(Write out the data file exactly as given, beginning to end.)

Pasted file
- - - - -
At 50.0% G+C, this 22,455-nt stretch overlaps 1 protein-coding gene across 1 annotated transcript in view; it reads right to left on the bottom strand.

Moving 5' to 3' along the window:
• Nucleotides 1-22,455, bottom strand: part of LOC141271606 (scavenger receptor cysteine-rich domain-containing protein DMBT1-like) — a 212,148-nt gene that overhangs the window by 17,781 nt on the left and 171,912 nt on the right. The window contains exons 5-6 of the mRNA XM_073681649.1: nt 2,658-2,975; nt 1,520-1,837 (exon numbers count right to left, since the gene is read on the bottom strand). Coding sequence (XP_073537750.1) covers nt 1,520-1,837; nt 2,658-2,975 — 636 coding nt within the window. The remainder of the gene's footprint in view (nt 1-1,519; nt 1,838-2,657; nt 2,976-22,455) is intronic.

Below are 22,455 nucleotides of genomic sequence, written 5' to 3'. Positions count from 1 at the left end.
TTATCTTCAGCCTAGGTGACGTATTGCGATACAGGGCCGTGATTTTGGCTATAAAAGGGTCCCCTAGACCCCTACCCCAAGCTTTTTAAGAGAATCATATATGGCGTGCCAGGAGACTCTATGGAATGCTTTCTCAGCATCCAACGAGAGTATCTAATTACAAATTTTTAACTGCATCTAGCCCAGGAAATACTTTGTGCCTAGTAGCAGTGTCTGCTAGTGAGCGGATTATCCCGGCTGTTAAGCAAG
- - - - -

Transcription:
At 50.0% G+C, this 22,455-nt stretch overlaps 1 protein-coding gene across 1 annotated transcript in view; it reads right to left on the bottom strand.

Moving 5' to 3' along the window:
• Nucleotides 1-22,455, bottom strand: part of LOC141271606 (scavenger receptor cysteine-rich domain-containing protein DMBT1-like) — a 212,148-nt gene that overhangs the window by 17,781 nt on the left and 171,912 nt on the right. The window contains exons 5-6 of the mRNA XM_073681649.1: nt 2,658-2,975; nt 1,520-1,837 (exon numbers count right to left, since the gene is read on the bottom strand). Coding sequence (XP_073537750.1) covers nt 1,520-1,837; nt 2,658-2,975 — 636 coding nt within the window. The remainder of the gene's footprint in view (nt 1-1,519; nt 1,838-2,657; nt 2,976-22,455) is intronic.

Below are 22,455 nucleotides of genomic sequence, written 5' to 3'. Positions count from 1 at the left end.
TTATCTTCAGCCTAGGTGACGTATTGCGATACAGGGCCGTGATTTTGGCTATAAAAGGGTCCCCTAGACCCCTACCCCAAGCTTTTTAAGAGAATCATATATGGCGTGCCAGGAGACTCTATGGAATGCTTTCTCAGCATCCAACGAGAGTATCTAATTACAAATTTTTAACTGCATCTAGCCCAGGAAATACTTTGTGCCTAGTAGCAGTGTCTGCTAGTGAGCGGATTATCCCGGCTGTTAAGCAAG